In a way, AI art is showcasing the skills and training of all the artists it analyses in order to create its images.

Yet again, I think that skill is not an all-encompassing metric for whether or not an artist has created a piece of art. It is certainly an important aspect of creation, but it isn’t a requirement.

For example, if someone with no musical training sat down at a piano and figured out two chords that sounded nice by adding and subtracting keys, then made up a heartfelt song to sing over those chords, would they not have created music?

Perhaps they could be said to have created music because they had a song to sing, and a concrete concept of what they wanted to achieve.


Debussy looking at his sheet music and thinking “hmm I didn’t mean to write that, oops” (Stable Diffusion)

I once held an idea that in order to legitimately create music, I had to know exactly what I was going to create before I started. I had this vision of a composer waking up in the morning with a fully formed symphony in their head, and rushing to write it all down in manuscript until it perfectly matched what they had already decided on.

Wolfgang Amadeus Mozart apparently composed this way, but it is not the norm. Most composers draft, adjust, add and subtract, exploring the compositional space without a complete idea of how it will sound before they start.

In direct contrast there’s also unintentional sound. If a musician records the sound of a busy city street, have they created music?

John Cage might have said yes, judging by his piece of music 4’33” (or four minutes thirty three seconds). A popular view of this piece of music is that John Cage wrote the piece to be four and a half minutes of silence, but the intention of the piece was to imply that incidental unintentional sound was also music, such as the shuffling of shoes and incidental coughs in the concert hall.

A painting of Jackson Pollock by Jean-Francois Millet (Stable Diffusion)

This is possibly more relevant in terms of visual art, where a realist painter might start with an intention to capture the landscape, or scene, or person in front of them. One could contrast a realist painter such as Jean-Francois Millet with a more abstract painter like Jackson Pollock. Millet appeared to enter into the painting process with a specific outcome in mind, while Pollock embraced the random nature of his painting style.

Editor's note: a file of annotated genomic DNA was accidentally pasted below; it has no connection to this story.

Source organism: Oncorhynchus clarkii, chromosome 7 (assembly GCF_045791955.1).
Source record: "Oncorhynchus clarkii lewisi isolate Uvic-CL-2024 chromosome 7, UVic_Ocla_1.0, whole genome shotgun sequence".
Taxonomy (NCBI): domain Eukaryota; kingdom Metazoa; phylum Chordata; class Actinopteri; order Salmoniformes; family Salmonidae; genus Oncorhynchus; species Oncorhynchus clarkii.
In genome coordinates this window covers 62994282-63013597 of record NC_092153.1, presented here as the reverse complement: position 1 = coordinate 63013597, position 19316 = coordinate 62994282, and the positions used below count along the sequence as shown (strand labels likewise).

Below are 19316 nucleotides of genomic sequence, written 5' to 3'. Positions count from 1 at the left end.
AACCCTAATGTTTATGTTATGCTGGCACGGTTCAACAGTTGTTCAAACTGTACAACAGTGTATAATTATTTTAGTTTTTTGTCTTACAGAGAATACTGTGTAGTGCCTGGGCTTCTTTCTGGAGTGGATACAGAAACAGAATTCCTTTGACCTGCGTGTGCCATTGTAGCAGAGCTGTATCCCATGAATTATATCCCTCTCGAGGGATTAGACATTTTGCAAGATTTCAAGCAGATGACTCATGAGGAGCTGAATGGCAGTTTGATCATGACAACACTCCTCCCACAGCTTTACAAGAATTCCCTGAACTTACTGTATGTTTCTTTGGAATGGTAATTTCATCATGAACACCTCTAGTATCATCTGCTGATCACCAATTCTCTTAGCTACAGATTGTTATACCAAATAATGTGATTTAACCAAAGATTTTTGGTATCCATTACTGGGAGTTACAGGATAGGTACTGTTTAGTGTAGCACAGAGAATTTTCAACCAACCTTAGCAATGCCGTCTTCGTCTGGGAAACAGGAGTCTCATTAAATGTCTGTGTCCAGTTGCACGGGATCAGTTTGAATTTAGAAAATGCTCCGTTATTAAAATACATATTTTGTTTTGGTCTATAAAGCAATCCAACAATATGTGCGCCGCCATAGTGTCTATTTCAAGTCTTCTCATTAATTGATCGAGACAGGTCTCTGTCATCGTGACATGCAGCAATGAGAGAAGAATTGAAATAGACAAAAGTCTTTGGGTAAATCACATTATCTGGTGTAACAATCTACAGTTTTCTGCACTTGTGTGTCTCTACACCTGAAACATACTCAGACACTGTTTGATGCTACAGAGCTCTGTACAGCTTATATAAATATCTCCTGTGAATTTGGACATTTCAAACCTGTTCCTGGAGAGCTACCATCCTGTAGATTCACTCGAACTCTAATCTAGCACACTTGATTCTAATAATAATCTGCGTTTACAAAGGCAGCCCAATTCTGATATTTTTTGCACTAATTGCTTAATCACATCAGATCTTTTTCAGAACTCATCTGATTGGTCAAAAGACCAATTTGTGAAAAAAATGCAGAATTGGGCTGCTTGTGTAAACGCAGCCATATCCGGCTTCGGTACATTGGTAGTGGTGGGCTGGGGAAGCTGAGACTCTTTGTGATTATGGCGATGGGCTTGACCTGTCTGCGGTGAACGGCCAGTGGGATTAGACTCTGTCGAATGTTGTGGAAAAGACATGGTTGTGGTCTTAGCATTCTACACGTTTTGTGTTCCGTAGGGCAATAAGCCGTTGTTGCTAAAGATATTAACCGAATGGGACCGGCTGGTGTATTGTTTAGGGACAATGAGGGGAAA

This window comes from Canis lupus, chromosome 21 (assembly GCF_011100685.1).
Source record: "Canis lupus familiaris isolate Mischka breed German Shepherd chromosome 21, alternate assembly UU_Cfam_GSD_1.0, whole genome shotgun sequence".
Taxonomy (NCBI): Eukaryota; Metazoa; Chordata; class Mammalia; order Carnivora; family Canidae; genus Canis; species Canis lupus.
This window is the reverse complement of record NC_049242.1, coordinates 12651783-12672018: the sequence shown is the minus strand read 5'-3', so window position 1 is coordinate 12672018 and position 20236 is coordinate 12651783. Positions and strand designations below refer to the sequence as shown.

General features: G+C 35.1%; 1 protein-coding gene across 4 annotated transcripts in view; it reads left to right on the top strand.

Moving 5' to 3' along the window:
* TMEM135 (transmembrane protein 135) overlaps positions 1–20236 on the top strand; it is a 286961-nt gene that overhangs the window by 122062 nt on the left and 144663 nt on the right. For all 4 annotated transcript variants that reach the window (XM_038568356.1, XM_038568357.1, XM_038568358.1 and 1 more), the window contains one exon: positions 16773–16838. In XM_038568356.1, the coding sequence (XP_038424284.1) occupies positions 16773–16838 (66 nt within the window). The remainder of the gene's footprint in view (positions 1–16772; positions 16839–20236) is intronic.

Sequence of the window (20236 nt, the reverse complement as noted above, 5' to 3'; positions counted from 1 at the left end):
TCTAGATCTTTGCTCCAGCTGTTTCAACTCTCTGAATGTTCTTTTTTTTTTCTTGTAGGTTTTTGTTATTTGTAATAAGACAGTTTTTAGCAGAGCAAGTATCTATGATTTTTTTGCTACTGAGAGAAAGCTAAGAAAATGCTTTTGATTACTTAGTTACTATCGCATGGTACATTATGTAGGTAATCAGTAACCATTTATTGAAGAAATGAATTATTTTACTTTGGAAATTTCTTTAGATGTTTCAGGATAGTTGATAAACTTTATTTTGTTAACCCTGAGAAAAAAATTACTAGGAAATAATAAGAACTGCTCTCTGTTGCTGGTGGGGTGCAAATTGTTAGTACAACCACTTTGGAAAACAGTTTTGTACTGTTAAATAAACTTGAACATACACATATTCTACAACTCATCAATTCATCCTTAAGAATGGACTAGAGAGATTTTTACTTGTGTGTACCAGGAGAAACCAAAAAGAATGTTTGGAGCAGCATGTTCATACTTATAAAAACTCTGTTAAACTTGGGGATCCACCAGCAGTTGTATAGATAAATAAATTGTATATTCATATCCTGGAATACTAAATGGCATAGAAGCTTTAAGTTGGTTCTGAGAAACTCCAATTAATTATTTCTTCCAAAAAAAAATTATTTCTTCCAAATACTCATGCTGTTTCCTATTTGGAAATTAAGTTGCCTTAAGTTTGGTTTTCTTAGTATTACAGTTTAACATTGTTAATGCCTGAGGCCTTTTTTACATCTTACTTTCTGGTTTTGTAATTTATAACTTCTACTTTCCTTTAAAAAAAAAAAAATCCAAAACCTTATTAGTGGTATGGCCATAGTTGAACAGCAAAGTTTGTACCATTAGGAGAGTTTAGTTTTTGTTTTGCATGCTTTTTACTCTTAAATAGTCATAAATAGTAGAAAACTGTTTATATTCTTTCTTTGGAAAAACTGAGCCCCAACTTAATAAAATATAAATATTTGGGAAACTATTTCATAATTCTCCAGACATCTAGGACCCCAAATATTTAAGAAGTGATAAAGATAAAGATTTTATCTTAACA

Of course, approaching composition with an intended outcome does happen in music composition, more often when you’re working to a brief. I struggled in my earlier years after hearing that a lot of film and television directors were going to ask a soundtrack composer to “make some music that sounds like this Moby song, but legally distinct enough that it isn’t this Moby song.”

Using the skills and tools I had, I struggled to create any music that sounded like any Moby song.

Definitely Not Moby (Stable Diffusion)

I think relying on intention in creating art can lead to frustration, when really a more freeing (and I think more common) method of creation is to explore the possibilities of the tools and skills at your disposal. If you’ve only got a guitar, you’re not going to sound like a Beethoven Symphony no matter how hard you try. But you might create some great guitar music.

Some of the music I’m most proud of is explorative in nature, where I got hold of a new tool (a new mandolin, a midi keyboard, some software instruments) and I just sat down at my computer to see what these new tools would allow me to create, not worrying about whether I was making it sound like Moby.

Darth Vader running through a field of flowers
The Hills Are Alive With The Sound of Heavy Breathing (Stable Diffusion)

Similarly, in AI art, a lot of the intentionality isn’t there. You might ask an AI art generator to give you “Darth Vader skipping through a field of flowers” and it includes a TIE fighter in the background. Or it makes the flowers tulips, and gives you a windmill made out of Star Destroyers as well.